Dulce de leche is made from a process of caramelizing milk. It is traditionally made with milk, sugar and vanilla, although nowadays there are variants like adding milk cream, and even substituting sugar for natural sweeteners. It tastes very similar to caramel, and in its natural state, cold or at room temperature, it has a gooey consistency. It can also be heated, which makes it almost liquid, to pour on desserts, waffles, pancakes or muffins. Depending on the brand or the country, it can taste more or less sweet, and slightly change colour and consistency.
Uruguay, Argentina, Chile, Colombia and Perú are just some of the countries in Latin America that dispute having invented this delicacy, although only Uruguay and Argentina call it by the name dulce de leche. In 2003, Argentina attempted to declare dulce de leche as Argentinian cultural heritage before UNESCO, unsuccessfully, as Uruguay claimed it should be considered Gastronomical Heritage of the Río de la Plata (the region concerning the two countries)
There are different claims by several countries in Latin America over the origins of dulce de leche, all dating back to the beginnings of the nineteenth century. There are even some Europeans that claim that in 1804, Napoleon’s cook accidentally invented the delicious treat by heating up milk and sugar for too long. According to historian Daniel Balmaceda, a variant of dulce de leche was originally prepared in Indonesia, and was taken to the Philippines around the sixteenth century. After the Spanish empire conquered them, the dessert was taken to Spain, and later to America.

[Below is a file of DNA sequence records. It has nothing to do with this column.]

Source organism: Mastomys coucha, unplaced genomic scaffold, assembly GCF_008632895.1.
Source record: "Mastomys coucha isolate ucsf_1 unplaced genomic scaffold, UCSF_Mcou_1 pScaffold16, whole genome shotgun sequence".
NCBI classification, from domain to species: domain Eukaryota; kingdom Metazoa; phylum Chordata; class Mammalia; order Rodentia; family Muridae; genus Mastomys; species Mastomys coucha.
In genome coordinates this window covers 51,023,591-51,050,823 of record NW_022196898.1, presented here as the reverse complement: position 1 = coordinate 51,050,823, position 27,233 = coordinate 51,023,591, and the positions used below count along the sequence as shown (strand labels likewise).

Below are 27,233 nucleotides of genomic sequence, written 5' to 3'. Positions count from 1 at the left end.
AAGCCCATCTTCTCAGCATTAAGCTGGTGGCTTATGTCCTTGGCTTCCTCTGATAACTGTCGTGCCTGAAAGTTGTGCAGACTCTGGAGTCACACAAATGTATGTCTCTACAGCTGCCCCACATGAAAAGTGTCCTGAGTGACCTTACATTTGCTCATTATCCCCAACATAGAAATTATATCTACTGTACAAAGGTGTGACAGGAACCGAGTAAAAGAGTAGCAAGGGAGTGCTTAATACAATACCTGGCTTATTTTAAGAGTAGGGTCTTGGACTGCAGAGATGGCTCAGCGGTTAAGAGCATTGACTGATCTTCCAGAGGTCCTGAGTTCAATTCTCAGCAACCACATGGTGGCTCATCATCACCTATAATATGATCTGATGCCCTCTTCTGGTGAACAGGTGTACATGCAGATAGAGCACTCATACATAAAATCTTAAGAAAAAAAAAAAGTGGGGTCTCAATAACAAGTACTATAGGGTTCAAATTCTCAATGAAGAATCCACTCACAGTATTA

Either way, it is most likely that dulce de leche arrived in the American continent having evolved over many, many years.
Every 11th of October, Dulce de Leche Day is celebrated worldwide. You will find dulce de leche in every corner store or supermarket in Uruguay, and also inside delicious sugary delights in bakeries and ice cream shops.
Written by The Culture Trip.